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Quantopian portfolio limit

Hey everybody, I'm new here and to automatic trading. I'm just a little curious if its possible to run out of money while backtesting? This sample algorithm just buys stocks, no logic. Does Quantopian convert stocks to cash when cash goes below 0?

Clone Algorithm
Backtest from to with initial capital
Total Returns
Max Drawdown
Benchmark Returns
Returns 1 Month 3 Month 6 Month 12 Month
Alpha 1 Month 3 Month 6 Month 12 Month
Beta 1 Month 3 Month 6 Month 12 Month
Sharpe 1 Month 3 Month 6 Month 12 Month
Sortino 1 Month 3 Month 6 Month 12 Month
Volatility 1 Month 3 Month 6 Month 12 Month
Max Drawdown 1 Month 3 Month 6 Month 12 Month
# Backtest ID: 51edce45bcb77506dfc90e2a
This backtest was created using an older version of the backtester. Please re-run this backtest to see results using the latest backtester. Learn more about the recent changes.
There was a runtime error.
5 responses

Hello Timothy,

You need to impose constraints in your code to avoid excessive borrowing. Be aware that if you short a stock, the proceeds from the short sale show up in your cash balance as a positive amount. However, since you borrowed money to buy and immediately then sell the stock, the cash from the short sale is not fully available, since there are SEC/broker margin restrictions.


I agree with Grant 100%.

If you want a simpler method you can set per stock limits. That is the method suggested by the example source code.

  # In these two lines, we set the maximum and minimum we want our algorithm  
  # to go long or short our security.  You don't have to set limits like this  
  # when you write an algorithm, but it's good practice.  
  context.max_notional = 1000000.1  
  context.min_notional = -1000000.0  

The idea is that you would check the amount the stock is long (or short) against those limits and stop buying (shorting) once they are reached.

The problem with this "simple" approach is that you may still end up borrowing a large amount of cash if you are trading multiple stocks.

  # check cash position of stock  
  shares = context.portfolio.positions[context.aapl].amount  
  dollars = shares * context.portfolio.positions[context.aapl].cost_basis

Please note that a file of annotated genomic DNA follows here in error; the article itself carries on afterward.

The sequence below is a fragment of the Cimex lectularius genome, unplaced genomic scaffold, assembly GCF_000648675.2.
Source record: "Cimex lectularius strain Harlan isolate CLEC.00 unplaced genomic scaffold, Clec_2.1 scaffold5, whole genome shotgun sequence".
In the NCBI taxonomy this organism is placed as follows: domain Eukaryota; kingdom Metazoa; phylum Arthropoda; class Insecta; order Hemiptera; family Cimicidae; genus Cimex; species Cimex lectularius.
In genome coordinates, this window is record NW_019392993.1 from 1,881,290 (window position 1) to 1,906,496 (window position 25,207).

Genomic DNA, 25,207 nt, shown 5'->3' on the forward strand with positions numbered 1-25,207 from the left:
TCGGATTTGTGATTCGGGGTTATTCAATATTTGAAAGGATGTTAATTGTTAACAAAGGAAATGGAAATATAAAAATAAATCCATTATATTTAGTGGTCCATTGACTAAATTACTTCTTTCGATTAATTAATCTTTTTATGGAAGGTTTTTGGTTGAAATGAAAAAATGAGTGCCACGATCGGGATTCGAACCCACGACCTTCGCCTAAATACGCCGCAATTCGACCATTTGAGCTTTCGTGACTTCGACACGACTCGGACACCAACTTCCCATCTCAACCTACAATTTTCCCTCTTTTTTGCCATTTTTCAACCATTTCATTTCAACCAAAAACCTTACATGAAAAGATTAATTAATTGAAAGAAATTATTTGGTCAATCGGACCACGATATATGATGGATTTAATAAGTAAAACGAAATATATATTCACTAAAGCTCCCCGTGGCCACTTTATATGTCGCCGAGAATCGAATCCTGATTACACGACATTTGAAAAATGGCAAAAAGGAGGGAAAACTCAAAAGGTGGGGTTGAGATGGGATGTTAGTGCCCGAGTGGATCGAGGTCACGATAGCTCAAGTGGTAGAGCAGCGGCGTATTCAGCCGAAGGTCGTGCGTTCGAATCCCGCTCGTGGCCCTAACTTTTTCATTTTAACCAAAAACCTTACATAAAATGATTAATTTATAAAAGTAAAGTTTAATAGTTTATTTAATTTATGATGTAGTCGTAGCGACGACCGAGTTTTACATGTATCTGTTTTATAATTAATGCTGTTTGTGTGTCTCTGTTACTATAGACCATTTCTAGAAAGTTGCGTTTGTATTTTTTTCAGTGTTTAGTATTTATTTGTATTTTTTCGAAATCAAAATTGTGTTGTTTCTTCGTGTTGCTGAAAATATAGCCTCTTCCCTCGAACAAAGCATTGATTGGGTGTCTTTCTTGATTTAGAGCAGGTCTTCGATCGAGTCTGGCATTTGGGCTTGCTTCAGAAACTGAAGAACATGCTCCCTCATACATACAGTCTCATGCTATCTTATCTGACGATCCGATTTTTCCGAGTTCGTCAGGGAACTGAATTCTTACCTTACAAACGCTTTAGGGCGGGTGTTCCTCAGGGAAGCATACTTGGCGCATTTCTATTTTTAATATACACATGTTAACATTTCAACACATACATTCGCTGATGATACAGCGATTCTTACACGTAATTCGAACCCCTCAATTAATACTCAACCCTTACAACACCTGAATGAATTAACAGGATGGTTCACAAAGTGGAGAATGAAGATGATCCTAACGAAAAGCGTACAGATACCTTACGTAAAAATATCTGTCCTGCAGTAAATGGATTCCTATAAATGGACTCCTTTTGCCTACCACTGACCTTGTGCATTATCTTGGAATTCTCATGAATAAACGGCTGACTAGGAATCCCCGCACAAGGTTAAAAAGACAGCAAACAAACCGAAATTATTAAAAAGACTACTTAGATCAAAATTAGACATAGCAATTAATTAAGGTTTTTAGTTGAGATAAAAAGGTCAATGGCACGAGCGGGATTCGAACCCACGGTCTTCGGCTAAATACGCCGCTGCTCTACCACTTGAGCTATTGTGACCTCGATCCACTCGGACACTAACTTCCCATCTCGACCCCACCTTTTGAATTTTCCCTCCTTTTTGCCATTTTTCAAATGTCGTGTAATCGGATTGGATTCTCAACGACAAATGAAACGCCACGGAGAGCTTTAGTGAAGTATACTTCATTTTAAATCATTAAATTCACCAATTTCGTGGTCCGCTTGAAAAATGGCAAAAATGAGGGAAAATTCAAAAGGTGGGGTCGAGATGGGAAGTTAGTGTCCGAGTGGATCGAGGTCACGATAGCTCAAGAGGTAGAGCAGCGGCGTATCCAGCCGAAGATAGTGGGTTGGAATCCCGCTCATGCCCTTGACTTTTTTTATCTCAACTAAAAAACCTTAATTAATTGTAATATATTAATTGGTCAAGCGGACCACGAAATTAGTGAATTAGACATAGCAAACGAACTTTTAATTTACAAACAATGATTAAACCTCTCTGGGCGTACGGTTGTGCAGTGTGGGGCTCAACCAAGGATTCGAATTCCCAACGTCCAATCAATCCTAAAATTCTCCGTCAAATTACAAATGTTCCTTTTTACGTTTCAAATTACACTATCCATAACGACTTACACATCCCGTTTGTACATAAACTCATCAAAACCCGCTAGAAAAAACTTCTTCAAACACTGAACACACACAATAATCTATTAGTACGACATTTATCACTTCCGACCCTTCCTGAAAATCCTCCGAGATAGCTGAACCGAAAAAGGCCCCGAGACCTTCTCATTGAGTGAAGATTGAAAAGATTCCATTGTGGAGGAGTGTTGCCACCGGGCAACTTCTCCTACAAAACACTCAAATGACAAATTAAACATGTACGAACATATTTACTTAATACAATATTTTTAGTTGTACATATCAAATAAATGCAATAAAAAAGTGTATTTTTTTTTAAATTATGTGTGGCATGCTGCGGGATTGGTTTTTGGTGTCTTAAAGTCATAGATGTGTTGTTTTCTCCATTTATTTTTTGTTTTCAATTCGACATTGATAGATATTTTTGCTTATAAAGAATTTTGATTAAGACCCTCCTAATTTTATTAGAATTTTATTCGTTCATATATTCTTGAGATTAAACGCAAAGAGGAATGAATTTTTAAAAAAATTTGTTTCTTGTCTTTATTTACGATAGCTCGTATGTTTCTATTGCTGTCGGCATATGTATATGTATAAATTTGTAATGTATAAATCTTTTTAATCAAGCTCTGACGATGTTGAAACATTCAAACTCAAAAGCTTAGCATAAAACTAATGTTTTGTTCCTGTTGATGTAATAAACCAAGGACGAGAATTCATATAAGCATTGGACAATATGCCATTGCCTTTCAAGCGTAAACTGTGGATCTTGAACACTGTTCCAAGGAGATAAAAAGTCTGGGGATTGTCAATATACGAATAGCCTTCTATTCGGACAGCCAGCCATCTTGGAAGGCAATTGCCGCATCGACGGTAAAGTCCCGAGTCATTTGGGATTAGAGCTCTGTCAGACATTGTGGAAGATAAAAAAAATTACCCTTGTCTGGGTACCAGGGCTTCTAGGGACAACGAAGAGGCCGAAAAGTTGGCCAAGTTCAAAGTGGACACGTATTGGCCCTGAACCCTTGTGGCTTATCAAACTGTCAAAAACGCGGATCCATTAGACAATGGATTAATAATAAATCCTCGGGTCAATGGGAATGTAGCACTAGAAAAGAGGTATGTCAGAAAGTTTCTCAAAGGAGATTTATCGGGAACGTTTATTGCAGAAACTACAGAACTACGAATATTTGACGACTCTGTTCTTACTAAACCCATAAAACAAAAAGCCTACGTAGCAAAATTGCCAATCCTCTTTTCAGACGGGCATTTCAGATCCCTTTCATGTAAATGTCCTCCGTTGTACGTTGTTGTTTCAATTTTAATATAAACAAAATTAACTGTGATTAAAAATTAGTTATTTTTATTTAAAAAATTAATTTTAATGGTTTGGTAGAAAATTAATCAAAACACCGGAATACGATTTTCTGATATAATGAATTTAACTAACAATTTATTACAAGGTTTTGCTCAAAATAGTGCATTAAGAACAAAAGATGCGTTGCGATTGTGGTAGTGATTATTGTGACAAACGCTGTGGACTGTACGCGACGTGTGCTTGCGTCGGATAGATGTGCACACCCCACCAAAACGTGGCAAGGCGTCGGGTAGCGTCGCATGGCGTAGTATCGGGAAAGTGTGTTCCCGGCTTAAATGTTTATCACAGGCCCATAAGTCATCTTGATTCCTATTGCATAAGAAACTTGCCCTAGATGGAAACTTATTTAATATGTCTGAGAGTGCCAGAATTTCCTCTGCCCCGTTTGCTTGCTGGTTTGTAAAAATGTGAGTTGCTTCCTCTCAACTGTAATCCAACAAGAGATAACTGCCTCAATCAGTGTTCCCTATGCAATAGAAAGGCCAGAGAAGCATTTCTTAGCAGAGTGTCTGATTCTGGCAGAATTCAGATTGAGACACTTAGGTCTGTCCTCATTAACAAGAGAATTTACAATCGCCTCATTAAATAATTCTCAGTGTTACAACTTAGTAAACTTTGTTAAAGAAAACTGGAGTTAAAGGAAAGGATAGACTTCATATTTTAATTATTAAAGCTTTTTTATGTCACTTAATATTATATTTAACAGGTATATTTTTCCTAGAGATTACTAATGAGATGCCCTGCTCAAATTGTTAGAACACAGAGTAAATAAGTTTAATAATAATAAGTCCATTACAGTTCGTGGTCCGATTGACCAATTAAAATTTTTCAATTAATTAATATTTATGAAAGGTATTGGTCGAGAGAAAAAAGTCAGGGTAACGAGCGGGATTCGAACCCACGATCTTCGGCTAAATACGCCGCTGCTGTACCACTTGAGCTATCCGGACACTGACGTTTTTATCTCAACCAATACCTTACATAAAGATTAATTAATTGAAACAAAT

if dollars < context.max_notional and dollars > context.min_notional:  
    order(context.aapl, 100)  

It is possible to extend this idea to multiple stocks. In this case I will make three changes:

1) instead of a fixed dollar limit, use cash limit specified in backtest

2) cycle over all stocks being traded

3) combine long and short limits into a single absolute (positive) number

  # get starting cash  
  start_cash = context.portfolio.starting_cash

  # cycle over all stocks  
  abs_dollars = 0.0  
  for stock in data.keys():  
    # get absolute (positive) dollars invested in stock  
    shares = context.portfolio.positions[stock].amount  
    abs_dollars += abs(shares * context.portfolio.positions[stock].cost_basis)

  # check position and price for AAPL  
  aapl_shares = context.portfolio.positions[context.aapl].amount  
  aapl_price = data[context.aapl].price

  # compare absolute (positive) dollars invested against cash limit and stock price  
  if abs_dollars < start_cash - aapl_price*100:  
    # make new investment  
    order(context.aapl, 100)  
    # [optional] sell off part of position  
    if aapl_shares > 100:  
      order(context.aapl, -100)  

Thank you everyone for your answers. You have provided tons of information. Now only if we were aloud to go 200% below in the real market. 5000% returns doesn't sound too bad.

Hi All - Please see my most recent thread on limiting the leverage within a portfolio -

This should solve the problems the OP is having.